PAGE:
Darren bounces back from recent setbacks to win gold
After recent lows, Choy hits golden heights with new partner Yeo
They say sailors are some of the toughest people.
The truism in that saying came through, when Darren Choy displayed immense strength to bounce back from a seemingly withering career to win the 470 dinghy race and his first SEA Games gold medal yesterday.
He and partner Jeremiah Yeo crossed the line third in the final race, but that was enough for the Singapore duo to taste glory at the National Sailing Centre.
Their closest rivals the Philippines, who were trailing by four points before the race, finished fourth and were unable to close the gap.
"We sailed smart and according to plan, that's how we got the gold," Choy told The New Paper yesterday.
As he sailed back to shore victorious, all the 21-year-old could feel was the achievement of redemption.
Memories of his underwhelming performance at the 2010 Youth Olympic Games (YOG) still lingered during the four days of competition.
Back then, the 16-year-old was the poster boy for the Republic's athletes, even lighting the cauldron at the inaugural event.
But the media hype got the better of him, and he finished a disappointing seventh in front of an expectant home crowd.
The young sailor failed to rediscover the form that had won him back-to-back world titles in the Byte CII dinghy class.
At the 2013 Games in Myanmar, he could manage only a bronze in the 470 race.
But this year, the tides have turned for Choy.
Sailing with new partner and long-time friend, Yeo, has been the spark for his resurgence.
Choy struggled with different sailing styles of his previous teammates, but, with Yeo, he communicated effectively on water.
"He is the most important factor for our win today. We know how to give each other feedback and that's very important in a team sport like double-handed sailing," said the skipper.
"It's 50-50 between the helmsman and crew, and Jeremiah definitely helped me a lot this time."
The YOG experience has also taught Choy to deal with the expectations of competing on home ground.
Instead of letting the cameras and the microphones get to his nerves, he embraced the spotlight.
"Previously, I felt very pressured, like I was being dictated by the media," he said.
"But now I enjoy interacting with the media, because I know how much they have helped to promote the sport of sailing."
Yesterday's win also gave Singapore's Olympic hopes a boost, with the 470 being the competition class.
Ben Tan, president of the Singapore Sailing Federation, said the gold not only serves as a good stepping stone for Choy's Tokyo 2020 ambitions, but also showed the sailor's tremendous progress over five years.
"We want our sailors to have fortitude. They must be able to take defeat and eat the humble pie before they go onto the next step and, today, Choy has demonstrated that," he said.
"If he had given up after the YOG, he would not be here today."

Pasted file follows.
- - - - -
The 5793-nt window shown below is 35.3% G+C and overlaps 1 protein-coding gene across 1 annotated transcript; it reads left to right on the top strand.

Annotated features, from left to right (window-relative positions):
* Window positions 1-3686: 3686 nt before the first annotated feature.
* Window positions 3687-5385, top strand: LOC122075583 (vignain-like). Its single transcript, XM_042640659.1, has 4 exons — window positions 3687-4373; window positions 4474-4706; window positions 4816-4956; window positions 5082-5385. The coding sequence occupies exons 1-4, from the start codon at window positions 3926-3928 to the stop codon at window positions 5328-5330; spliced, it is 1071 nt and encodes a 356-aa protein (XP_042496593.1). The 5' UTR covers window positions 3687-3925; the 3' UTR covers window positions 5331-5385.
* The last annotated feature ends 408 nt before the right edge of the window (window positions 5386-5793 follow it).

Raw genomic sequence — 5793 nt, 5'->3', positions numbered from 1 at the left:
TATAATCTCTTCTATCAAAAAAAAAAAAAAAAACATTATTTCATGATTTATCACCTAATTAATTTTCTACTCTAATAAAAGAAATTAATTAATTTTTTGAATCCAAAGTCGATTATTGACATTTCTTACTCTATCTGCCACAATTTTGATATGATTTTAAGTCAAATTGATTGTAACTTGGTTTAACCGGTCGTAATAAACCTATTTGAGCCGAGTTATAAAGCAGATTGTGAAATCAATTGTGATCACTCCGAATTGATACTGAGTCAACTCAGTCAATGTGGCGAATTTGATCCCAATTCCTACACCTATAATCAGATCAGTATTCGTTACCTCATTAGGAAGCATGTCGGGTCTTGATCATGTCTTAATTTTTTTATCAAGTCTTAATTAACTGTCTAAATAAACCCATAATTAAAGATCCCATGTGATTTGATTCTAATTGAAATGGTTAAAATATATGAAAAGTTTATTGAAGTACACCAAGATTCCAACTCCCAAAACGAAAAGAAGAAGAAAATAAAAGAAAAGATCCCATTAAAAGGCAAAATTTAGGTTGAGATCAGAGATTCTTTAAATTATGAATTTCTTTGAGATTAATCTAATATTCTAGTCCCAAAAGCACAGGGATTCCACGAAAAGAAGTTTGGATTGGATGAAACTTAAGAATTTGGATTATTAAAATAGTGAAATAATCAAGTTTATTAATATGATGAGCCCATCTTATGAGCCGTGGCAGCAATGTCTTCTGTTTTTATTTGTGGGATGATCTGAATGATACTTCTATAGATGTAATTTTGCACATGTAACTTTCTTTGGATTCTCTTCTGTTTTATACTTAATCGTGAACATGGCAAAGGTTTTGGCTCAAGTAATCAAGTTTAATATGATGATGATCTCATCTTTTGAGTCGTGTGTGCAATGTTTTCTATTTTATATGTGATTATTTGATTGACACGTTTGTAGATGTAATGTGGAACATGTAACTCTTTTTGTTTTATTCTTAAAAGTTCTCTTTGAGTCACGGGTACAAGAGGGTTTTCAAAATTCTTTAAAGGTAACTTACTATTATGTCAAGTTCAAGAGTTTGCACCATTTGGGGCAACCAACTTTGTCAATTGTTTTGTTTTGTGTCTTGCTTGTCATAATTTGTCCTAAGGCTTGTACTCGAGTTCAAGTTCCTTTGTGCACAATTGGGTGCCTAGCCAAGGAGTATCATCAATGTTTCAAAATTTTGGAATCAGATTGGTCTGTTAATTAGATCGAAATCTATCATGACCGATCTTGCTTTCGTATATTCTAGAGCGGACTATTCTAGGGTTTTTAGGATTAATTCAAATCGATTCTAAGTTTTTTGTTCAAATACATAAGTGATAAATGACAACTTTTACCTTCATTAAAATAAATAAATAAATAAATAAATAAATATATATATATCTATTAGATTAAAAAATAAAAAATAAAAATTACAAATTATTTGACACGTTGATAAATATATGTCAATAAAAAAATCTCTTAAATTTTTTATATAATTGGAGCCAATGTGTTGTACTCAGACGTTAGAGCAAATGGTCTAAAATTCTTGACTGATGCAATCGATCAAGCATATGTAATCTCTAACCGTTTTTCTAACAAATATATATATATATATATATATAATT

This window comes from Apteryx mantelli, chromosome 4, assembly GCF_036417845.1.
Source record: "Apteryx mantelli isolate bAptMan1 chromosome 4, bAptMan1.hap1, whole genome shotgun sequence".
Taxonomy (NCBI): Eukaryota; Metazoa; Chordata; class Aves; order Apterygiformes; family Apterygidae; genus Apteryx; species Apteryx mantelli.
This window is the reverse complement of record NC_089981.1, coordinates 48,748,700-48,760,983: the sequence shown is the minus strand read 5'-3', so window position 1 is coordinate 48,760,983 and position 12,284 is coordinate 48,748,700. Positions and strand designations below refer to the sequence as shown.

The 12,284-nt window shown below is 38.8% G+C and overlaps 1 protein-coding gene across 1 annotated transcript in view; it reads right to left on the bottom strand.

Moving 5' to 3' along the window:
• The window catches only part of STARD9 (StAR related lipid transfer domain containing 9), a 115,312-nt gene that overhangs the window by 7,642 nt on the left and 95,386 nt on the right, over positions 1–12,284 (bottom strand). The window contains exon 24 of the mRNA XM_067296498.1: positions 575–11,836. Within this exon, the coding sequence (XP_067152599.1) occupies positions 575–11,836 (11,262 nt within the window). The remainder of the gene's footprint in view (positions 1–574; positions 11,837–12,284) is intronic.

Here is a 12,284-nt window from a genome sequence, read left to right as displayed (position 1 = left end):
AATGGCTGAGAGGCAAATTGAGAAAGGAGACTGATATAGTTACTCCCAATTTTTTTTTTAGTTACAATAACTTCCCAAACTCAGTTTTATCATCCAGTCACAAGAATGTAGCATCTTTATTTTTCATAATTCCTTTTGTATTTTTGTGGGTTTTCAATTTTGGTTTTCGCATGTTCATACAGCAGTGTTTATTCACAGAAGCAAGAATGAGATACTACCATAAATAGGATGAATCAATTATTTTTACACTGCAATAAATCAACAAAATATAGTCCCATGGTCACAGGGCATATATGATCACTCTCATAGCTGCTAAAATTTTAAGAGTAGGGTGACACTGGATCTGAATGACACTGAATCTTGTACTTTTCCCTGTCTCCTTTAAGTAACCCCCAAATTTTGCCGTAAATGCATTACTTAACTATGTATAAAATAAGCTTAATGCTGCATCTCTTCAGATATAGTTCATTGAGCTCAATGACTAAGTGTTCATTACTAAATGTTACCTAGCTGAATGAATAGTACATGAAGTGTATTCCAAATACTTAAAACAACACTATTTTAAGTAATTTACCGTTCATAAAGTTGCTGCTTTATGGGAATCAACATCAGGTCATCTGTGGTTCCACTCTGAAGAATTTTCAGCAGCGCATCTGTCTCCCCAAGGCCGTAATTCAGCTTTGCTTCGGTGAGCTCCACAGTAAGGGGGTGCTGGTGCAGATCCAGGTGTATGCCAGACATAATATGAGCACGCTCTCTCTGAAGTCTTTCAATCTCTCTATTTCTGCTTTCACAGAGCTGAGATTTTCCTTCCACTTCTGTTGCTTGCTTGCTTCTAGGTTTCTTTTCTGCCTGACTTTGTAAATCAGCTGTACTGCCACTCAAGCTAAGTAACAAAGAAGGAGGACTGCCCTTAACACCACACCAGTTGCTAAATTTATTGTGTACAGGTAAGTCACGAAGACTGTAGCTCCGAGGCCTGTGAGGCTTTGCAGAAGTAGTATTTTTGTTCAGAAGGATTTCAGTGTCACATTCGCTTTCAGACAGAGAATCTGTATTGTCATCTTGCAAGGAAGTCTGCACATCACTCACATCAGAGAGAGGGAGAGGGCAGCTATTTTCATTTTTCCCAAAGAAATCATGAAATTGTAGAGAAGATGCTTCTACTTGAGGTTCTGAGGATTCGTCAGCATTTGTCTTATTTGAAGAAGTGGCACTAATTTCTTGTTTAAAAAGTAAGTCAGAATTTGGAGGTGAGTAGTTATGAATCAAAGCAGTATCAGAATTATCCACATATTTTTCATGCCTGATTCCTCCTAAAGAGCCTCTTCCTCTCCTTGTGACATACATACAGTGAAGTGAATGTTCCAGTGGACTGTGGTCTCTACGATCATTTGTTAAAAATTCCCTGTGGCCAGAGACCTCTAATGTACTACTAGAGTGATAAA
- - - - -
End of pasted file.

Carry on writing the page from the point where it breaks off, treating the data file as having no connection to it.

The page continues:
Best in Asia and South-East Asia
PROUD MOMENT: Jodie Lai receiving the gold medal and SEA Games mascot from president of the Singapore Sailing Federation, Ben Tan. PHOTOS: SINGSOC/ACTION IMAGES
The feeling did not quite sink in for 14-year-old sailor Jodie Lai.
Her win in the female Optimist event at the National Sailing Centre yesterday puts her as Singapore's youngest gold medallist at the 28th SEA Games.
She was at a loss for words when asked about her achievement.
After a long pause, she said: "It's a happy feeling."
Entering yesterday's double points final race with a two-point lead over closest rival Nabila Natasha Mohamad Nazri of Malaysia, Jodie was clearly in the driver's seat.
With third-placed Klahan Kamonchanok of Thailand in the lead and Myanmar's Thae Yu Khaing too far to pose a threat, all Jodie had to do was to sail her own race and keep an eye on Nabila.
In the end, she finished second, ahead of Nabila, with Klahan winning the race.
Jodie won the gold with 13 points, followed by Klahan (15) and Nabila (17).
"I wanted to finish ahead of Nabila just to be sure of my gold and, as we approached the finish line, I kept looking back to make sure she was not going to overtake me," said Jodie, a Secondary 2 student at Raffles Girls' School.
"That was when I was most nervous in the race."
Coming off the back of her Asian Games win in Incheon, South Korea, last year, Jodie described yesterday's victory on home waters as a "great honour".
It could have been double joy for Singapore, but Daniel Toh narrowly missed out on the male Optimist gold and had to settle for bronze.
Just two points separated him, Malaysia's Muhammad Fauzi Kaman Shah and Thailand's Suthon Yampinid before the final race.
Fauzi overtook Daniel on the down-wind straight to the finish and a penalty incurred for illegal kinetics demoted the Singaporean to third place, adding to his misery.
But Singapore coach Javier Figueroa Mantero backs the 13-year-old to bounce back at the Optimist World Championships in Poland in August.
"It was a very tough fight today, and Fauzi is one of the best sailors in the world in his age group. He deserved the win," said Mantero.
"It's important that Daniel learns how to deal with the pressure. He will face even stronger competitors in Poland, so today's race is good training for him."